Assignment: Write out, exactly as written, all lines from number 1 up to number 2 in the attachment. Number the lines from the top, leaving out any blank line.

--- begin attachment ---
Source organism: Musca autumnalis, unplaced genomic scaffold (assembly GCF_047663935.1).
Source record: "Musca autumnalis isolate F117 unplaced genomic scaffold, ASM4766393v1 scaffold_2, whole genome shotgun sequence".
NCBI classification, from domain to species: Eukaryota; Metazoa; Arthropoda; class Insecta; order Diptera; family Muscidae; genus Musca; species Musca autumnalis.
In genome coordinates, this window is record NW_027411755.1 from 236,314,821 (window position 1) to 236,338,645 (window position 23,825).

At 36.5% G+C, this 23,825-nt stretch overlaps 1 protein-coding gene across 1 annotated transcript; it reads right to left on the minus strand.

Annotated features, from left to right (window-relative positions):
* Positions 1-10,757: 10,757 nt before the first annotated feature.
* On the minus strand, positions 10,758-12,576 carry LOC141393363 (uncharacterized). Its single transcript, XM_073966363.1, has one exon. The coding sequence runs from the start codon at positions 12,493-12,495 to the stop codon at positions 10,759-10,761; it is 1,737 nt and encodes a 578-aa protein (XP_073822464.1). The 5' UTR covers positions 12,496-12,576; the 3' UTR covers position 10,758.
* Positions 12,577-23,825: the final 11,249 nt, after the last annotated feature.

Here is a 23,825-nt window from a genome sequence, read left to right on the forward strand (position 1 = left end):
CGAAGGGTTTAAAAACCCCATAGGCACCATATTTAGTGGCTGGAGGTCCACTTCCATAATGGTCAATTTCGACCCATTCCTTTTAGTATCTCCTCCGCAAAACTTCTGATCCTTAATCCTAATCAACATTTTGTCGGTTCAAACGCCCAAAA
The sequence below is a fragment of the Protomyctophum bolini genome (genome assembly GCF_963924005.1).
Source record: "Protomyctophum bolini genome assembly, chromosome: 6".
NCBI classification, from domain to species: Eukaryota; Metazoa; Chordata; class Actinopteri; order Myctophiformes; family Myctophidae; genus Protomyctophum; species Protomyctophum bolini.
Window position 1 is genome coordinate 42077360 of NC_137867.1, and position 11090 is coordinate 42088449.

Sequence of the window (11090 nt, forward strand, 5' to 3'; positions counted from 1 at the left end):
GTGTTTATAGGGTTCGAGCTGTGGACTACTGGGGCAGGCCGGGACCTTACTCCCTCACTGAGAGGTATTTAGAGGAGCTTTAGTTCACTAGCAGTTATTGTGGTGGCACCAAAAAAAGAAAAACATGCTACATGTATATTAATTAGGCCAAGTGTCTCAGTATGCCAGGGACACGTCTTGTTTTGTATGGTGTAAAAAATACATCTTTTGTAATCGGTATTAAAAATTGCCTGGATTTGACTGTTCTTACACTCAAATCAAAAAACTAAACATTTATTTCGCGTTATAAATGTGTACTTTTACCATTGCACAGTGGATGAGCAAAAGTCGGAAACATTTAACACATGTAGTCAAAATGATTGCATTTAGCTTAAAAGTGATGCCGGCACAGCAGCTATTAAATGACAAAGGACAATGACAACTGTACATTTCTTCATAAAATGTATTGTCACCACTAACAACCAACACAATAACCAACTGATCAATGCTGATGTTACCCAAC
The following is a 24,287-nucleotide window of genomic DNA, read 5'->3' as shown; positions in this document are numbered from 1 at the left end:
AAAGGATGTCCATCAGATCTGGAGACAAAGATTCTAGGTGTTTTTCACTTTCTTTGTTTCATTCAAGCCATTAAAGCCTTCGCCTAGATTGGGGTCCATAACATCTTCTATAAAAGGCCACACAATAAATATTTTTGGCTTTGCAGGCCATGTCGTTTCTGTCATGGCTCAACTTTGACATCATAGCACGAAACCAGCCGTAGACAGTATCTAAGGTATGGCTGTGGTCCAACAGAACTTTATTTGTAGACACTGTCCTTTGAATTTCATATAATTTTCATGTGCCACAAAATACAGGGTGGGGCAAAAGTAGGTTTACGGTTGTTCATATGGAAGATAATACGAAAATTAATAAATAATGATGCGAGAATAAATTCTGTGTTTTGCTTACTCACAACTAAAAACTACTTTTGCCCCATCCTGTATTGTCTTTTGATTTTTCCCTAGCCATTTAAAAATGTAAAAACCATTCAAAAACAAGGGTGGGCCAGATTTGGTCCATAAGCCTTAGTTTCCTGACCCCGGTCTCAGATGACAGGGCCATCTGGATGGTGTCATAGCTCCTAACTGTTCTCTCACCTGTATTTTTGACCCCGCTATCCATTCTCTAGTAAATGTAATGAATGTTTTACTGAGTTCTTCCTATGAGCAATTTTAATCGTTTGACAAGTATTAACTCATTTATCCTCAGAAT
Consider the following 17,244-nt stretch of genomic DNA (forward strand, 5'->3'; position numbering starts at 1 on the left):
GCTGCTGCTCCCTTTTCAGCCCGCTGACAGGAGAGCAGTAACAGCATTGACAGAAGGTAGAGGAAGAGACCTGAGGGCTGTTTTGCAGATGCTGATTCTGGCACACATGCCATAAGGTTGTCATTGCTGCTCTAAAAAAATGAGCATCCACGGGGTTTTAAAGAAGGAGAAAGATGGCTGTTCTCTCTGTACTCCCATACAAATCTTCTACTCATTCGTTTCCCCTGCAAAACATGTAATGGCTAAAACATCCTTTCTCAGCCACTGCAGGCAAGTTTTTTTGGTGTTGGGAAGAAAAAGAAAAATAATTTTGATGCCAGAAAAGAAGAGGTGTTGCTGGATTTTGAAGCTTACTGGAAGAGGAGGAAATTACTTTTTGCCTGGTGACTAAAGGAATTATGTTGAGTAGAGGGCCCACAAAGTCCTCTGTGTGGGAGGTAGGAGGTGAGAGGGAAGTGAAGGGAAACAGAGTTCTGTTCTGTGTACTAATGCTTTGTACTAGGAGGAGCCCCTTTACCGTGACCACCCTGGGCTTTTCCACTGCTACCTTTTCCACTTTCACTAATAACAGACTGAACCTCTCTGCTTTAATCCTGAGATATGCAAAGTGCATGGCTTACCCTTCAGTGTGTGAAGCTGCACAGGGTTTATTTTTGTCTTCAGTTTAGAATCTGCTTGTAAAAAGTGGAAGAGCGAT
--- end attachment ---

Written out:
Source organism: Musca autumnalis, unplaced genomic scaffold (assembly GCF_047663935.1).
Source record: "Musca autumnalis isolate F117 unplaced genomic scaffold, ASM4766393v1 scaffold_2, whole genome shotgun sequence".